It also mentions, for the first time, that “a small number” are deployed inside Yemen, where a US-backed Saudi force is carrying out a near genocidal war that has left millions on the brink of mass starvation.
It goes on to make reference to US military operations in Libya, East Africa, Africa’s Lake Chad Basin and Sahel Region and the Philippines, as well as deployments of forces in Jordan, Lebanon, Turkey and Cuba.
In sync with Trump’s “War Powers letter” the Pentagon has issued a report listing the current location of fully 44,000 troops deployed across the globe as “unknown.” During a Pentagon press briefing last Wednesday, Army Col. Rob Manning declared that the US military’s aim was to “balance informing the American public with the imperative of operational security and denying the enemy any advantage.”
This was the same specious argument made by Trump last August when he announced his plan for an escalation of America’s war in Afghanistan. “We will not talk about numbers of troops or our plans for further military activities,” he said. “Conditions on the ground, not arbitrary timetables, will guide our strategy from now on. America’s enemies must never know our plans or believe they can wait us out. I will not say when we are going to attack, but attack we will.”
The Trump White House has removed caps imposed on troop levels under the Obama administration, leaving it up to the military commanders to escalate US deployments at will. Obama’s caps themselves were routinely circumvented through so-called temporary deployments that saw far more troops sent into US wars than were officially on the books.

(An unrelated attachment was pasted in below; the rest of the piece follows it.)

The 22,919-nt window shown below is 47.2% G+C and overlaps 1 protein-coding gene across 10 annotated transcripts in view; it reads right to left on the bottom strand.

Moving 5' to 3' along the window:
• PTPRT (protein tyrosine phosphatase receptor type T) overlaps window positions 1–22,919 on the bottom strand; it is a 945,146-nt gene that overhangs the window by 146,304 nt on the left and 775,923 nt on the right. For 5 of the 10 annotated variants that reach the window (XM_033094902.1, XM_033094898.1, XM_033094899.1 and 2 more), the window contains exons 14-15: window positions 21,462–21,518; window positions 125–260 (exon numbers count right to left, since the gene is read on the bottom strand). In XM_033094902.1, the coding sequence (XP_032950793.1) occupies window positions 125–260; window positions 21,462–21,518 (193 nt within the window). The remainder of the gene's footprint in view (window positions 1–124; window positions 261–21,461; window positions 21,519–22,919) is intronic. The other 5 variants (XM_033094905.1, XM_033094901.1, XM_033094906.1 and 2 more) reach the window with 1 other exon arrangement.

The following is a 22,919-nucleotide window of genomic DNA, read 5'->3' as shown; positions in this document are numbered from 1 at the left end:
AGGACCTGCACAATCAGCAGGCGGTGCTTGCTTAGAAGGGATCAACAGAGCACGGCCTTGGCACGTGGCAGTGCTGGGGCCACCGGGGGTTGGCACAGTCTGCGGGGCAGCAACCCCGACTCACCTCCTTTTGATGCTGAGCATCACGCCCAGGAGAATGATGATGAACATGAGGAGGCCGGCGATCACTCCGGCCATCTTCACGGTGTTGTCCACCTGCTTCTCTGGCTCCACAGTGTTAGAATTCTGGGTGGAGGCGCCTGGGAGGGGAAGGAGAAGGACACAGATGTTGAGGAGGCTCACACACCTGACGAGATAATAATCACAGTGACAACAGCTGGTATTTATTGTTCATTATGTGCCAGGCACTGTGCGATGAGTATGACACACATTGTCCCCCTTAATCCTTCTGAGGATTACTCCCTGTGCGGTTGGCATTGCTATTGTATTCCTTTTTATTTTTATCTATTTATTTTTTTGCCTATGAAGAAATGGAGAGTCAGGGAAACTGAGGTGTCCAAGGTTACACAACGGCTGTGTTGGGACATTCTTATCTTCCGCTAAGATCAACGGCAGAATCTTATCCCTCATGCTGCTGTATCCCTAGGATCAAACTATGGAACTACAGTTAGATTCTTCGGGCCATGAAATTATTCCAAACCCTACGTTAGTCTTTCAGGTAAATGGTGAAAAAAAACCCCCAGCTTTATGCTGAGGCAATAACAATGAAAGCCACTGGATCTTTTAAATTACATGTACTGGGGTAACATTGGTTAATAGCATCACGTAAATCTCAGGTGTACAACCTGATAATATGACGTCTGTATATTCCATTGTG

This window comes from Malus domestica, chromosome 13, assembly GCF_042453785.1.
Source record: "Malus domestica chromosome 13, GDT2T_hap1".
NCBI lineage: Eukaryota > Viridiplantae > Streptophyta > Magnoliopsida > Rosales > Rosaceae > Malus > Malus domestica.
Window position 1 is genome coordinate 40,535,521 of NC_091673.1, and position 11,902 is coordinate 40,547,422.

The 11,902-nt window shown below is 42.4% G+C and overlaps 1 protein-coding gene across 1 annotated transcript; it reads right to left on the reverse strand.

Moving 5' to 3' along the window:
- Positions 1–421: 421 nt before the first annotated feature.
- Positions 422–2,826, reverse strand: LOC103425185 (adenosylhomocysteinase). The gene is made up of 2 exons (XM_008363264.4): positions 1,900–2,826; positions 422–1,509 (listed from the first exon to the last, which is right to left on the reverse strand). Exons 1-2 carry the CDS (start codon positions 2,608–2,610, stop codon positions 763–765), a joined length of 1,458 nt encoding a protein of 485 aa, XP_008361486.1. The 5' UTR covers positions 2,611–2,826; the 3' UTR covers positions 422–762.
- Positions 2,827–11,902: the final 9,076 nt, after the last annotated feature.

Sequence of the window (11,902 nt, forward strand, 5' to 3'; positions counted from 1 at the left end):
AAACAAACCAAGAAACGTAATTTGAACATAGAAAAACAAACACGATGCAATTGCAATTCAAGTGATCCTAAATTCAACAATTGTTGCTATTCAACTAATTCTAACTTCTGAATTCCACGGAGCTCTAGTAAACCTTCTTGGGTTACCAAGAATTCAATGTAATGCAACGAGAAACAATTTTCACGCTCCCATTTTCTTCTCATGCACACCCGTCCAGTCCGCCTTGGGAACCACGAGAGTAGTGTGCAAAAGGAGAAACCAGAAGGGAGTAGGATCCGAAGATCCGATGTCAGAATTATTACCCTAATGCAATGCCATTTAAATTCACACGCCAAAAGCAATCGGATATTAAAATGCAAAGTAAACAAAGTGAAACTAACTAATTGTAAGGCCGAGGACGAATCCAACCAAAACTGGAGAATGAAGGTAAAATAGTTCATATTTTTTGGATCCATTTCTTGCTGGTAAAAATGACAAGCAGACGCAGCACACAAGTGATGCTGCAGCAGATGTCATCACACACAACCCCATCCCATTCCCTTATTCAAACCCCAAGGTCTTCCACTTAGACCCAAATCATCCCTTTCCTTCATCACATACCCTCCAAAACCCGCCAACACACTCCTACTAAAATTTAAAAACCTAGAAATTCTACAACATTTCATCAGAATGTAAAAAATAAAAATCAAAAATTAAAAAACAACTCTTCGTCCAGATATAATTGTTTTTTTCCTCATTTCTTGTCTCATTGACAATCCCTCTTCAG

The secrecy surrounding troop deployments has been highlighted in recent months following the October firefight in Niger that killed four special operations troops and brought out in the open the deployment of some 1,000 US troops in the central West African country and on its borders, an intervention about which leading members of the US Senate claimed to have known nothing. This was followed by the so-called slip of the tongue by the commander of US special operations forces in Iraq and Syria who told a Pentagon press conference that 4,000 US troops were on the ground in Syria. He quickly caught himself and repeated the official figure of 500. Subsequently, the Pentagon allowed that the real number was over 2,000.
Meanwhile, figures posted by the Pentagon last month—with little media attention—revealed that the number of US troops deployed in the Middle East as a whole had soared by 33 percent over the previous four months, with the sharpest increases taking place in a number of Persian Gulf countries, indicating advanced preparations for a new US war against Iran.